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Author:Anna Lisa Ramella (University of Cologne)
Paper short abstract:
This talk is an exploration into the orientation practices of fisherpeople at two different lakes in the Kenyan Rift Valley.
Paper long abstract:
This talk is a preliminary exploration into the orientation practices of fisherpeople at two different lakes in the Kenyan Rift Valley. As they navigate the vastness of the lake by boat or canoe to locate their fishing nets (in one case) or scan the lake from the shore for approaching hippo herds (in the other), local fisherpeople employ a combination of techniques to orient themselves. These range from landmarks along the shore to an intricate network of phone calls across the lake, and from floaters to spot nets to hardly recognisable tiny waves on the surface of the water. They are constantly adjusting their knowledge and practices to the changing water levels and moving artefacts (such as water hyacinth beds) within the lake. My current research in Kenya investigates how, through a combination of media practices, the lake surface becomes a sort of floating map that takes into account the surroundings of the lake as stable entities as well as localisations of changing on-water objects. By means of "(en)skilled vision" (Grasseni 2004) and cooperative networks, fisherpeople position themselves within a dynamic landscape.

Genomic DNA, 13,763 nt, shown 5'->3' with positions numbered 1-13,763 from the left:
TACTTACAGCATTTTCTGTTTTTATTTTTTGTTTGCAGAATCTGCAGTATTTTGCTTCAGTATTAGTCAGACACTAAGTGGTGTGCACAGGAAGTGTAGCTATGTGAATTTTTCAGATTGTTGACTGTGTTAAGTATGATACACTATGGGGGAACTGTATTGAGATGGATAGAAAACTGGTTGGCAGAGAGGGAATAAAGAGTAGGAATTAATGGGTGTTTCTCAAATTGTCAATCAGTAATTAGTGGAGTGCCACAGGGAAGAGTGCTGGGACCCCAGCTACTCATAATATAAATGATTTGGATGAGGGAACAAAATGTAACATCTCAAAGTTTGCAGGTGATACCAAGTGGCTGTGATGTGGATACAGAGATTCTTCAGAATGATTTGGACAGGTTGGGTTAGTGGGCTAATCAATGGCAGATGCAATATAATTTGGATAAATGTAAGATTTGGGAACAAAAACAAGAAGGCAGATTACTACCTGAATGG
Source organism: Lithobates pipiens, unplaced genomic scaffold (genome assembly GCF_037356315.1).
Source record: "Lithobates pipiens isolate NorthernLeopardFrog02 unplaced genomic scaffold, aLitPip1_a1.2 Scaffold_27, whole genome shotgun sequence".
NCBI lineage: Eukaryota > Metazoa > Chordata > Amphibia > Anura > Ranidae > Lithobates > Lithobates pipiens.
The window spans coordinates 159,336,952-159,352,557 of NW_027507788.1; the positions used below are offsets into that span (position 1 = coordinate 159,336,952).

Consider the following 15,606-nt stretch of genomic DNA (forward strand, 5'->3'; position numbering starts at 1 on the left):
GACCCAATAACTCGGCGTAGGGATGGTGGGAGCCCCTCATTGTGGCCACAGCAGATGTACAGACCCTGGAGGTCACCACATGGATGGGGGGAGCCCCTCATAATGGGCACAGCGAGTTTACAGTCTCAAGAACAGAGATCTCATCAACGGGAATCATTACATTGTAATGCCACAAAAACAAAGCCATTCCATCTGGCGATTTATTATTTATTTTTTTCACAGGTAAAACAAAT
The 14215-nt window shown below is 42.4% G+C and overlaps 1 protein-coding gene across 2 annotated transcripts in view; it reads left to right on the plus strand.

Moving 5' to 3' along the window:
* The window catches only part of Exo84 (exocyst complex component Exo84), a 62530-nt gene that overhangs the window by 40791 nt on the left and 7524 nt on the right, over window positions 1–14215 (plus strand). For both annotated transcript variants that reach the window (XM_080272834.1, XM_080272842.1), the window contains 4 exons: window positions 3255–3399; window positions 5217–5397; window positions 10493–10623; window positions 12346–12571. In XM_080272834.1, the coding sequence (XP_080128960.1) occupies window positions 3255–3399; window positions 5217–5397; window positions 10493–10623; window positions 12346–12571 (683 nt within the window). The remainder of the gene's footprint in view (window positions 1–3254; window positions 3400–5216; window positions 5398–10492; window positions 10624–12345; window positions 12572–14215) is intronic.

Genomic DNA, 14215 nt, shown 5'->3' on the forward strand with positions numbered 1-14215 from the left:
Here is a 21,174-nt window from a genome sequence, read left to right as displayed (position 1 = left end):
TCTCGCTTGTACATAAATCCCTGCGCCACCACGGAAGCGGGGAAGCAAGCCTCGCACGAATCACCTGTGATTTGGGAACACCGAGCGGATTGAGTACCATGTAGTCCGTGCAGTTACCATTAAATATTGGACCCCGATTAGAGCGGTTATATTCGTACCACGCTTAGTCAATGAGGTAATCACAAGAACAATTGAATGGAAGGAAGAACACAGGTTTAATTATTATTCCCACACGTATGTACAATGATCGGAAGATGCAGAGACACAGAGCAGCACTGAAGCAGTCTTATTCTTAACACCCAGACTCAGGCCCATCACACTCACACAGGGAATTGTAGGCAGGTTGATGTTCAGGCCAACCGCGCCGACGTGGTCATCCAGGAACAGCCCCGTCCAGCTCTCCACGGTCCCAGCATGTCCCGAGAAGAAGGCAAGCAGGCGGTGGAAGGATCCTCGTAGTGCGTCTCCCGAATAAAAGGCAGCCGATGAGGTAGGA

Scaling the map: Contemporary theoretical and methological innovations in participatory cartographic production